Among the most talented and accomplished clergymen to ever live in Red Deer, was Rev. C.H. Huestis, a famous resident of our community for more than 20 years between 1907 and 1927.
Charles Herbert Huestis was born in 1863 in New Brunswick. His father was a Methodist minister who was in charge of the Methodist Book Room which distributed religious and educational publications across Canada.
Huestis got his university education at Mount Allison University and, shortly thereafter, entered the ministry. On July 4th, 1888, he married Jessie Brown Ackman, who had been born in Devonshire England and was the daughter of Rev. and Mrs. S.R. Ackman.
Rev. Huestis was posted to such pastorates as Port Hood, Bridgewater, and Sydney, Nova Scotia, as well as St. Georges, Bermuda. In the meanwhile, he also continued his studies and received his Masters of Arts degree in 1896.
In 1901, he was posted to McDougall Methodist Church in Edmonton. While there, he also became a philosophy instructor at Alberta College. With his keen desire to continue learning, he completed a second Master’s degree in 1906, this time from McGill University.
Despite the heavy load of being a minister of a large church, college instructor and university student, he still found time to become very active in a number of religious and educational organizations. From 1905 to 1907, he served as the general superintendent of the International Sunday School Associations.
In 1907, he moved to Red Deer where he became the minister at local Methodist Church. One of his biggest tasks was to replace the modest little wood frame church on Blowers (51) St. with a larger, more substantial structure on the northeast corner of Ross St. and Nanton 48) Ave.
The $45,000 cost was an enormous challenge.
Construction had to be delayed for two years. However, Rev. Huestis was such a dynamo that he personally took on a great deal of the fundraising and managed to raise several thousands of dollars. The beautiful new church, formally named the Leonard Gaetz Memorial Methodist Church, was finally completed in April 1910.
Meanwhile, Rev. Huestis made quite an impact on the community with his eloquence. He frequently used quotations from English language classics and poems in his sermons. He often closed by reciting Tennyson’s Crossing The Bar. His scriptural interpretations challenged his congregation and often precipitated a great deal of debate and controversy in the community.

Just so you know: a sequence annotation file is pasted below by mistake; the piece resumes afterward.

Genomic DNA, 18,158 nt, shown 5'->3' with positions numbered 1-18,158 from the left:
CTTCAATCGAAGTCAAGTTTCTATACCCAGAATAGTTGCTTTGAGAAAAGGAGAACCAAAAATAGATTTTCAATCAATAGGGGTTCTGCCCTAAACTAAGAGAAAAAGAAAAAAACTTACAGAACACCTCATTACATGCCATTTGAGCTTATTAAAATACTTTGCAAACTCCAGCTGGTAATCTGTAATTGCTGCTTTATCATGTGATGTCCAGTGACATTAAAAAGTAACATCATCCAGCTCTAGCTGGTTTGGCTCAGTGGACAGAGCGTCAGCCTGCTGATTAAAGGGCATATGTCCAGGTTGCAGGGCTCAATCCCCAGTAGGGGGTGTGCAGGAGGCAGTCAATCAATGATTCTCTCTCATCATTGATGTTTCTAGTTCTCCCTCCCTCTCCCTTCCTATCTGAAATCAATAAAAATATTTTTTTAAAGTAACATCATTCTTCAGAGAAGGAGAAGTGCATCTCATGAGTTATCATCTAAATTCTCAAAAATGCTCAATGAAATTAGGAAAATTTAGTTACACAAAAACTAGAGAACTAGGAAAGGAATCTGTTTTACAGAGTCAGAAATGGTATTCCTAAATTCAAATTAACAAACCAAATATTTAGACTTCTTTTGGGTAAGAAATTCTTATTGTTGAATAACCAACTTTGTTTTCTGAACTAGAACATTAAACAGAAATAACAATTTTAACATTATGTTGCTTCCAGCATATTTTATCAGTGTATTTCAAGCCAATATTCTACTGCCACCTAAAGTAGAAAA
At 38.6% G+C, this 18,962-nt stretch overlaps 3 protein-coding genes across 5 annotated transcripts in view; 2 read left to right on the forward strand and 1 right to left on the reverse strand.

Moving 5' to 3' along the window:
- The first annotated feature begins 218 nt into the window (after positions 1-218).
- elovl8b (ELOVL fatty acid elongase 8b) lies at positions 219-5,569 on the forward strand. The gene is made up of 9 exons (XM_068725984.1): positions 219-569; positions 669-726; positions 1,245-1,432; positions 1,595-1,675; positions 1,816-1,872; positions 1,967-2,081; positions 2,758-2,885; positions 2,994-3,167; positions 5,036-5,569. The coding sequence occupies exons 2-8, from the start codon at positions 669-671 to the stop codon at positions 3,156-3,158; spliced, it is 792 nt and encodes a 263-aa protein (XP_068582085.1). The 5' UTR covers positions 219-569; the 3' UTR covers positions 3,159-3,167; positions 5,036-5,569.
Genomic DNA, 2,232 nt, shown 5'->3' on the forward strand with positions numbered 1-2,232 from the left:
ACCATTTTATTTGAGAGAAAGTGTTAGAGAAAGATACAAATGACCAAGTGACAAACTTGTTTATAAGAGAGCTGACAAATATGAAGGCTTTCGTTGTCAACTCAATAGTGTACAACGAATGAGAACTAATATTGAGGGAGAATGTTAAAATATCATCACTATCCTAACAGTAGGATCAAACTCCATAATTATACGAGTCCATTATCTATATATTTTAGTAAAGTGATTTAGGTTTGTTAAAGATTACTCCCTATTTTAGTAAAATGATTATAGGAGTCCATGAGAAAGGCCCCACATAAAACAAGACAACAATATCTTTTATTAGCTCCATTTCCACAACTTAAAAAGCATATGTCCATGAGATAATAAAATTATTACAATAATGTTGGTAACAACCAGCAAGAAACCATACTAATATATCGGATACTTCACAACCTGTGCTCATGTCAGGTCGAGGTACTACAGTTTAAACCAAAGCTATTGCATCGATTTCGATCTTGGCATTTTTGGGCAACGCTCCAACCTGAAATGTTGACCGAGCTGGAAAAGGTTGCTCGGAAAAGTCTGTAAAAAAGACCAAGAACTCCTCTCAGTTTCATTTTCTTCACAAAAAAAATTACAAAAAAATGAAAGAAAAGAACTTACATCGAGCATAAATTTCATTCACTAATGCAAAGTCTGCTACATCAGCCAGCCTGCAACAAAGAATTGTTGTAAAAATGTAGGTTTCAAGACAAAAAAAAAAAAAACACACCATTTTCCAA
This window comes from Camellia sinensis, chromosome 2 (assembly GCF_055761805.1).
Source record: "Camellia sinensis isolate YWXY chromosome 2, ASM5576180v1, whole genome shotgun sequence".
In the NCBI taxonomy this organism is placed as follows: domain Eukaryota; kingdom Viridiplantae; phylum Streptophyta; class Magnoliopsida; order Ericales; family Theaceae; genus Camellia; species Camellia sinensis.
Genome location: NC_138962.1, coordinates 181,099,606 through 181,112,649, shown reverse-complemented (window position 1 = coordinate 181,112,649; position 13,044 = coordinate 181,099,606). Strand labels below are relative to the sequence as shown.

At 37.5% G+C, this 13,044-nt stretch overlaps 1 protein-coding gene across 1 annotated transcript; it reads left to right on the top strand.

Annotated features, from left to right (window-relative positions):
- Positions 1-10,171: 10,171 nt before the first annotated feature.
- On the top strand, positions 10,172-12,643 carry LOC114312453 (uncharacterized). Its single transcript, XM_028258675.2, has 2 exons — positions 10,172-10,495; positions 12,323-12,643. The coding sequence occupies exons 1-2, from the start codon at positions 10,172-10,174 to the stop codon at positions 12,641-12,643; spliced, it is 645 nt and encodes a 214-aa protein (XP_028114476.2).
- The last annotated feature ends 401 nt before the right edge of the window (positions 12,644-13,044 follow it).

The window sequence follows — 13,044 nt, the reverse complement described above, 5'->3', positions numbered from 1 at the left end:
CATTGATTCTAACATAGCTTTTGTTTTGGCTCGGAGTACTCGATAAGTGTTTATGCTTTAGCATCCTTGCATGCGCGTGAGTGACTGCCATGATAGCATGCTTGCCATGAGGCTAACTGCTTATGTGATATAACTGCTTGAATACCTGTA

In 1911, Rev Huestis became the Alberta and B.C. field secretary for the Lord’s Day Alliance. With these new duties and the church building now finished, he decided to resign as minister at Gaetz Church. However, he and his wife decided they wanted to continue to live in Red Deer. They consequently built a beautiful new home at on the corner of Parkvale (47) Ave. and Morrison (52) St.
The residence still stands and is now home to the Wonderflow School.
Charles and Jessie remained active in a number of community organizations, particularly those in which their children were involved. In 1922, Jessie made Canadian legal history when she became one of the first three women to serve on a jury.
In 1927, they moved to Toronto, where Charles became the national secretary of the Lord’s Day Alliance. He gained a national reputation as a vigorous advocate of maintaining Sundays, not only for religious services, but also for ‘family and home.’ He continued to write a number of books and became a regular columnist for the Toronto Star.
The Huestis’s retired to Edmonton in 1938. Charles was awarded honorary doctorates from Mount Allison University and Wesley College, Winnipeg. Charles passed away in August 1951, while Jessie died in 1956.
Their son, Waldo, was killed at the Battle of Vimy Ridge. Ralph became a professor at the University of Oregon. Dorothy married noted Alberta architect Heath MacDonald. Eric became the deputy minister of Lands and Forests for the Alberta government. Mt. Huestis is named in his honour.
At 10:30 am on Wednesday, June 10th, Gaetz Church will be celebrating the 90th anniversary of the formation of the United Church of Canada with a ringing of the church bells.